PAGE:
Shame-facedly, you stumble out and begin unraveling your tender arms. Some cuts might open once more and begin tumbling crimson, to which you'll have to attend. You shower gently, trying to dance around the cuts. You may be successful, depending on how bad your night was. Then it's time to get dressed, and wear long sleeves like you always do.
I write this because this is often how I wake up. Sometimes it is much worse, and sometimes the process is much easier than this, but it's something I'd like to bring to your attention. It's called Self-Injury, and it's a very real condition, and yes, men have it too.
There are many sites that go deep into self-injury and it's causes, but it is my wish to give you not only a more personal reflection, but also to talk about the bothers of being a male with such a problem.
To give the reader a basic idea, self-injurers mostly cut and burn portions of their body as a habitual act. They do not do it for sexual gratification or decoration. It is an impulse that, once they have traveled that route, they have a hard time coping without. The motivators in order to incite such an act are varied, but generally it comes from either frustration, stress, or depression. In most cases, there isn't cause for concern, and it is actually a crude method of survival, in that, by finding a route they can get by in the world, they have kept themselves relatively stable in between times of cutting/burning.
This can be seen as a weakness by some, but one could also argue that every person has some sort of addiction or way of coping with their everyday or harsh stresses, and this is just another. The time for concern comes when the self-injurer finds themself doing it too often or too harshly. (ie If one cannot handle a joking insult from a friend, running off to cut an inch deep into their arm, then they have a much more serious problem.) Sometimes it is an attention getting device, as if to say, "Hey, I have a problem, someone help me for I am too frightened to ask for it.", but there are a more concerning number, who are ashamed of the way they have to cope and hide their healing wounds and scars.
To give you some background, let me tell you how this relates to me. It started when I was about 13. I would chew aluminum soda cans down to a flat ridged surface when nervous. Then I would eventually notice them tearing on the sides. One day, in extreme desperation, I tore a piece off and kept dragging it across my underarm over and over. It was simple because it left rather thin and humane slits up my arm. The next day, I felt great, better than I had in a long time, except for the extreme embarassment of my arms. Right then I started wearing only long sleeves, and I have ever since. It escalated over time. I've burned, slashed, and cut rather deep at one point. (Thankfully, I've yet to have stitches) My arms have, at points, looked similar to this. (Warning: Pic is a little graphic so, be wary.) That's not my arm, I can't imagine why anyone would want to photograph that, it's not something I'm proud of. Here is the problem though: stopping.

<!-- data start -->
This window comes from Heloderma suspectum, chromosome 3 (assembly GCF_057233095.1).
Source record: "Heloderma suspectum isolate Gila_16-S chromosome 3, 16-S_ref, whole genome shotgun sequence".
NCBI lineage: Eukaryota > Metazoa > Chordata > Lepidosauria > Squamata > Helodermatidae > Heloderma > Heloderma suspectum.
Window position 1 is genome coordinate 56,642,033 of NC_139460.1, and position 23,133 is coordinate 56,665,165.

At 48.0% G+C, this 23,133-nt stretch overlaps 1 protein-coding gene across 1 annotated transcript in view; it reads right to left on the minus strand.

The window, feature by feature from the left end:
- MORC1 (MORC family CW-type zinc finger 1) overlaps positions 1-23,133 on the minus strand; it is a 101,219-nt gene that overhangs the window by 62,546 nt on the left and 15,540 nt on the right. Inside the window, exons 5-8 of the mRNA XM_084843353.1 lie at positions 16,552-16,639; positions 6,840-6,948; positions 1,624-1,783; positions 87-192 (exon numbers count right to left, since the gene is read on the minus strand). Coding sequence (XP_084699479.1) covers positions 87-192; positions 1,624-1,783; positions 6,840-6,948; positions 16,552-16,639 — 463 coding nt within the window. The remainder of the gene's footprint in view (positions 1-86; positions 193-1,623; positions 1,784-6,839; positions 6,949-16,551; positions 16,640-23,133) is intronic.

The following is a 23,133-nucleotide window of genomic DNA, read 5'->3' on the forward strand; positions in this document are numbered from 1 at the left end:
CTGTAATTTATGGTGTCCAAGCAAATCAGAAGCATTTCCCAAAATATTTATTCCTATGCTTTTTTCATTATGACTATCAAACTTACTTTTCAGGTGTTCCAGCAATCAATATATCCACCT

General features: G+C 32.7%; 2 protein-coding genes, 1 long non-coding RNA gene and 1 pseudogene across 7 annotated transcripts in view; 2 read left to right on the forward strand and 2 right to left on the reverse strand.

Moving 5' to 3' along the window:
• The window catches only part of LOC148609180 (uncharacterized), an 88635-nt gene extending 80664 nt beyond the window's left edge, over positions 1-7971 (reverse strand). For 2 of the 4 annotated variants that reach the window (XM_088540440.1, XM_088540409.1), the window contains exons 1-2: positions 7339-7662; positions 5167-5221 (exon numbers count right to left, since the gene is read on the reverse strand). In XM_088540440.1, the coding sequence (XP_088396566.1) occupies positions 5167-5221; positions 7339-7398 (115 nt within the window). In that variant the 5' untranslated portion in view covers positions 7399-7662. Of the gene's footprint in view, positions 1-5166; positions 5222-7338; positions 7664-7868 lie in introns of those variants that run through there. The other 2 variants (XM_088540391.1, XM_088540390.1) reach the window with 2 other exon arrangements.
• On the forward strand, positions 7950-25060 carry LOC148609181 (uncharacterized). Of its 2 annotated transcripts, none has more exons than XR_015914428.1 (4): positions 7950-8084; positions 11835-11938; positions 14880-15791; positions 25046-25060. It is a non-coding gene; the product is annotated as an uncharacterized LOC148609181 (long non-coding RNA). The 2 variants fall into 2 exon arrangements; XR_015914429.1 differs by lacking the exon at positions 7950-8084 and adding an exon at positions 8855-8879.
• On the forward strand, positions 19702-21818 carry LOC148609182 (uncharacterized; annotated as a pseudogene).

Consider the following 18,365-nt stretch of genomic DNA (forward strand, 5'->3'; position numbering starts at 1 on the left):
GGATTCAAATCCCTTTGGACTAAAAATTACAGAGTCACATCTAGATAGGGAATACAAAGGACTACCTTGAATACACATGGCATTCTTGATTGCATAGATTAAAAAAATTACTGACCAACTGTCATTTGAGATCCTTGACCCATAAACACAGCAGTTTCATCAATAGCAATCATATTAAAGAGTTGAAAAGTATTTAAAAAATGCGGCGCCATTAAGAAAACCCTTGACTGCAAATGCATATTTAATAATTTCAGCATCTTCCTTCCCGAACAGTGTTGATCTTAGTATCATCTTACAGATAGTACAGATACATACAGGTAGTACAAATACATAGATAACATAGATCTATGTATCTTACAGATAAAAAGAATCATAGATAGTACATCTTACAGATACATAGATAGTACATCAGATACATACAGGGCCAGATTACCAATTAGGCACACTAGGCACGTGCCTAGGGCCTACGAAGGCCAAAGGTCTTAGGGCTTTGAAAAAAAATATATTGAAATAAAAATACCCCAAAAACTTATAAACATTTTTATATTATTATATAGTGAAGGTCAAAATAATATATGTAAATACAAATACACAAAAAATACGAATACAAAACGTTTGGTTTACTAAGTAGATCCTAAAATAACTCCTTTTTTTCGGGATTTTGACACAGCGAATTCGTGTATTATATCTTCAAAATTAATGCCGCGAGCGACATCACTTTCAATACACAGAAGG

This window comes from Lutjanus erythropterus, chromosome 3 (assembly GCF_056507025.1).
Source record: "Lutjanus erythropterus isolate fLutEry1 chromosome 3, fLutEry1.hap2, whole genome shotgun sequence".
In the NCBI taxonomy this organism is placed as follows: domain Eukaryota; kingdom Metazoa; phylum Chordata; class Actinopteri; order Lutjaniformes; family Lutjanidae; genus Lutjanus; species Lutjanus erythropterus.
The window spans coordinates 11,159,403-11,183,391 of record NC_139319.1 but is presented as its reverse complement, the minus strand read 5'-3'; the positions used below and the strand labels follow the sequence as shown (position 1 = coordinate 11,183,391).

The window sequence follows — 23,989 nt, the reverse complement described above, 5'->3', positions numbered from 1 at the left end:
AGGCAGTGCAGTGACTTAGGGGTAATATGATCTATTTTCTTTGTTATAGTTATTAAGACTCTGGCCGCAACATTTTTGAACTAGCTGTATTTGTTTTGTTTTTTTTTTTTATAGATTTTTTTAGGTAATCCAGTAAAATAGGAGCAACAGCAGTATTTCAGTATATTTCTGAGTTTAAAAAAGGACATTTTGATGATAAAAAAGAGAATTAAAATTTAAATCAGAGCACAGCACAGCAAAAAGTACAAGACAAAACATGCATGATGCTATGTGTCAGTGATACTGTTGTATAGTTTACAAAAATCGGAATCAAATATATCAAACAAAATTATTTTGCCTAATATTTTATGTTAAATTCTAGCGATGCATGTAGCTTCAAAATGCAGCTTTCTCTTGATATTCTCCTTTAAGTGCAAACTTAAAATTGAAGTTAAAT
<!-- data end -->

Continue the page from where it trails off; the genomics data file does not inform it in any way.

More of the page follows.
It is generally believed there is more women who have SI than men, and though this may be the case, there are still a viable number of males who submit to this urge. The general notion is that men in crisis tend to hurt others and women tend to inflict injury upon themselves, be it psychological or physical. This generalization may be true in some cases, but obviously it is no where near there rule.
There is a set of "societal beliefs" which imply that a male should be able to handle his problems as well as other's and females are only allowed to be in crisis. Fair or not, this is a base belief system that many have, and it leads to interesting conclusions. I have been through both male and female therapists to try and stop my urges, but no one seems to have any real answers for me, and the reason: I am a man.
The males I have encountered have nothing in their life or their training to prepare them with a male who's not just suffering from sexual problems or feelings of inadequacy (the typical male complaints), and the female therapists I have spoken with are so taken aback by me being a male with this issue, that they never see beyond that problem and get into the source of the issue itself. Surely, I am not the only one with the problem, and surely everything learned from the female perspective cannot be null and void because the recipient of treatment has male genitalia?
Doing a search on google for Self-Injury, you will see an entry for "Women and SI" specifically. Also, if you go to one of the many other pages on there, most of them will mention it from a female perspective, which, though not useless, does not make for warm invitation for help. The few sites from a male perspective are either down completely or come from those not wishing to have a discussion on how to stop. (excerpt from a Forum: "Yeah, this weekend I cut myself up, I love it, it makes me feel better")
More than anything, I would just like an honest discussion from others who feel the same, or have similar problems. Those who would understand, and maybe have stopped, to have their thoughts and feelings on it. I also would like to see a therapist who could put aside sexual differences for once and just treat someone as a patient with a problem. I am not looking for it to be a national issue, I realize this is just my "pet problem" and that most simply won't care, but what little reaching out I could do, I have done, now it's up to you, the reader, to discuss with me.